Fred & Bobbie's
series: Heart of the City
Pressing the handle to the wood framed door, I was terrified as my dad waved me in. I was just a kid, and this was my first haircut. Fred Morris, in his trademark barbers jacket, was finishing up another man's cut, and clack of the hair clippers worried me even after he placed them under the hood of his Clean Ray Ultraviolet Sanitizer. As he brushed the clipped hairs from the man's neck and shoulders, I could hear Ernie Harwell's voice on the AM radio calling the Tigers' game. "Come on over here and have a seat, son," Mr. Morris said. Covering me up to my neck in what looked like a vinyl hospital gown, Fred Morris combed my hair, and the "hummmmm" of the electric clippers passing across my unruly noggin became my favorite sound.
For about the next 15 years, almost every Saturday I would walk from our house on Marlowe over to Fred & Bobbie's Barber Shop on McNichols, and plop down in the red leather chair. The last time I visited Mr. Morris was Saturday, July 18, 1998 - the day I was getting married.
Fast forward to March 2, 2012. I am in the midst of an extended project that I'm calling "Heart of the City", and on my list of people to photograph was Fred Morris. Driving back to this side of town, I wondered, "Is the shop even open anymore?" "Is Mr. Morris still around?" "Maybe I'll just drive by to scout it out, and come back some other day." Seeing the old sign on the window and the glow of fluorescent lights inside, I was both relieved and anxious; but you know how procrastination is. If I don't go on in and do this now, I'll regret missing this chance. As I parked my car, I wondered what I was going to say, and whether Fred Morris would even be willing to have his picture taken.
Pressing the handle to the same wood frame door with 35 year old butterflies in my stomach, Mr. Morris peered over his glasses at me as he scolded the young man in the chair for the way he was caring for his hair. He didn't recognize me, but I was the only unfamiliar element in the room. Nearly everything that I remembered from my childhood was intact, down to the AM radio playing a recorded talk show, the portrait of Isiah Thomas that I used to fantasize would be me someday, scooping a layup against the Celtics, and the wooden "Fred's Wall of Fame" sign on the back wall. Two other barbers were working on this day, and the older gentleman in the second chair was carrying on an animated conversation with Fred and another waiting customer - all just the way I remembered it.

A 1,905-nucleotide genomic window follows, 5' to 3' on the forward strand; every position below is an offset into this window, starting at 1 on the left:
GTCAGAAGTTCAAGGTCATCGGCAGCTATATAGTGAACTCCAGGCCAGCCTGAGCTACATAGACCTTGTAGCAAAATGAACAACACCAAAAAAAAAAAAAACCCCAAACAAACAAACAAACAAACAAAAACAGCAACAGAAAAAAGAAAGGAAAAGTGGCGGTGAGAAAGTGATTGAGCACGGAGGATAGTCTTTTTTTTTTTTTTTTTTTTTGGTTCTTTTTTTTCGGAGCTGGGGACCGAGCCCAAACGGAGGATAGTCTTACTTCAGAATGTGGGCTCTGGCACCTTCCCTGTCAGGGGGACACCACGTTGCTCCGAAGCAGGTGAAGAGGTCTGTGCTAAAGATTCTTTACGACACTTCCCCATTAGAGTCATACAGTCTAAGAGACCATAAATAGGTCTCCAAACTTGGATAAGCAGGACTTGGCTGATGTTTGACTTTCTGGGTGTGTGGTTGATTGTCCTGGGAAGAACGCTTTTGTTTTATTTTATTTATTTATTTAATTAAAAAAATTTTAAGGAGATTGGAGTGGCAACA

Rather than launching into my spiel, I just sat there and soaked it in, watching Fred Morris turn the young fellow's wild mane into something befitting a distinguished gentleman. Eventually, he glanced up at me again:
"How can I help you today, sir?"
"Ah, yes, I'm here to see you about a haircut. No rush, I'll wait."
The young man paid for his cut and thanked the legendary barber, and the wooden door squeaked and chimed the bell on his way out. As I stood up and removed my hat, revealing my freshly shaved head, Fred Morris gave me his usual welcoming smile, obviously wondering who I was and what I really wanted. Quick, say something.
"So, about that haircut. Mr. Morris, you don't remember me, but about 30 years ago, my dad brought me in here, and you gave me my very first haircut. You cut my hair almost every weekend right up until I got married 14 years ago. Anyway, I do a little photography now, and as a part of a project I'm working on, I wanted to come back and ask if I could take a photograph of my favorite barber. I always respected you as a part of my life growing up, and I'm glad to see that you're still passing it on."
"You know, I thought you looked familiar. Well, of course, sure," he said, brushing off his barbers jacket and straightening his sleeves. After taking a few frames and thanking him for his time, I said my goodbyes and headed for the wood framed door.
"Hey, how is your dad?"
Oh, he's doing fine, sir. I'll tell him you asked about him--"
"Wait, what's this?", he interrupted, noticing that I'd slipped the exact amount of money for a haircut onto his barbers chair when he wasn't looking. "Oh, young man, that's not necessary." "No, it's fine, I want to," I said. "It was worth it, just to come back and say thank you for being here all these years." Mr. Morris' eyes began to well up, as his voice dropped softly. "Thank you, son, that's a nice thing to say..."
The bell chimed faithfully when the old door squeaked open once again, and as I drove toward home, something occurred to me: time travel really is possible...
[I won't be posting frequently from this series, as I'm giving myself at least a year to make a coherent photographic document. But now and then a new one will pop up.]